By Michael L. Tan
Last Friday I was on my way back to my office when I received a text from my secretary telling me that “the mothers of Empeño and Cadapan” had dropped in with the student regent, asking to meet me.
With the capture of retired military official Jovito Palparan, we remember the more than 1,000 students, youth leaders, peasant- and worker-leaders, journalists and activists who were killed, tortured and abducted during the Arroyo presidency and under Palparan’s Oplan Bantay Laya 1 and 2—among them, youth activists Karen Empeño, Sherlyn Cadapan, Cris Hugo, Ambo Guran and Farley Alcantara.
When government agents finally caught fugitive ex-general Jovito Palparan in Sta. Mesa, Manila, on Tuesday, he wasn’t dragged out of his hideout or beaten into submission.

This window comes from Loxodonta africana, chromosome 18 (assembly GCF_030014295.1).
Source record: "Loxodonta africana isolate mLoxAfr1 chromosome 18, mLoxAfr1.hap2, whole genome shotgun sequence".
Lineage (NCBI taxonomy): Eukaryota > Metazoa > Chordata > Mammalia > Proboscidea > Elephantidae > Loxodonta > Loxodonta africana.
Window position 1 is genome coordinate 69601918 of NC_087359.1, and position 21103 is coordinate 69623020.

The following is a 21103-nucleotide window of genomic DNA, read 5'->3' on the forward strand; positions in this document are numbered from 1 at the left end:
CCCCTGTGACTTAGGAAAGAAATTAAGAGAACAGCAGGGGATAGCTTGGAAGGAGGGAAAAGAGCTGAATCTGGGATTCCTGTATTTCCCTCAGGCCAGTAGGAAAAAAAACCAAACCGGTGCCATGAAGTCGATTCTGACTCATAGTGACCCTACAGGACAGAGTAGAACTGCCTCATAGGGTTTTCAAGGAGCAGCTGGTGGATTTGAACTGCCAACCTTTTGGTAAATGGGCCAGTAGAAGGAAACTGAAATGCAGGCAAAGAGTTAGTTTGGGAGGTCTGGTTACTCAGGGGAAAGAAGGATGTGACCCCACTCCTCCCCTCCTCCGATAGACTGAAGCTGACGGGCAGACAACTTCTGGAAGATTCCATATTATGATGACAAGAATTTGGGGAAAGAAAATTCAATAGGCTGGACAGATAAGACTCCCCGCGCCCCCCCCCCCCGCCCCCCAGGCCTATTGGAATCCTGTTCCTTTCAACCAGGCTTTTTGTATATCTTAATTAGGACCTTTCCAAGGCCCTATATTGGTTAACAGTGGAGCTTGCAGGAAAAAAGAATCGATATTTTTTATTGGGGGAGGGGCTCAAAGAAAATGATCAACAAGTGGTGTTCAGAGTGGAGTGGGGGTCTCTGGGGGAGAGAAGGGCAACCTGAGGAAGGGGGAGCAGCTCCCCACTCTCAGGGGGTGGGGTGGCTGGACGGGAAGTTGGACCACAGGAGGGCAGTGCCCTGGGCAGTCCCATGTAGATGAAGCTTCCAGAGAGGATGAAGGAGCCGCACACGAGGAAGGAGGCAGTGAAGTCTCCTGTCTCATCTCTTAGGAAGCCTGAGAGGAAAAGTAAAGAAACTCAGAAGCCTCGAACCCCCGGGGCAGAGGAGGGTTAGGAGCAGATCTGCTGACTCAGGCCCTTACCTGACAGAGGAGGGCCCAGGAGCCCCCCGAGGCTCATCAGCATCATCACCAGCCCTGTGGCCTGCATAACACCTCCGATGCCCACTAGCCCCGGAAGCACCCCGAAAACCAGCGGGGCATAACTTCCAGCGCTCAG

No passing of time or surging adversity can make the families of Sherlyn Cadapan and Karen Empeño and human rights defenders forget that fateful morning of June 26, 2006, when the two university students were forcibly taken by military men and herded like helpless sheep to the darkest depths where evil men perform unimaginable barbaric cruelties.
For some reason, the Court of Appeals ruling dated March 18 was not made public until March 27—in the middle of Holy Week. That made a Lenten interpretation of the decision finding an Army major responsible and the Philippine Army itself accountable for the abduction of activist Jonas Burgos all but inevitable.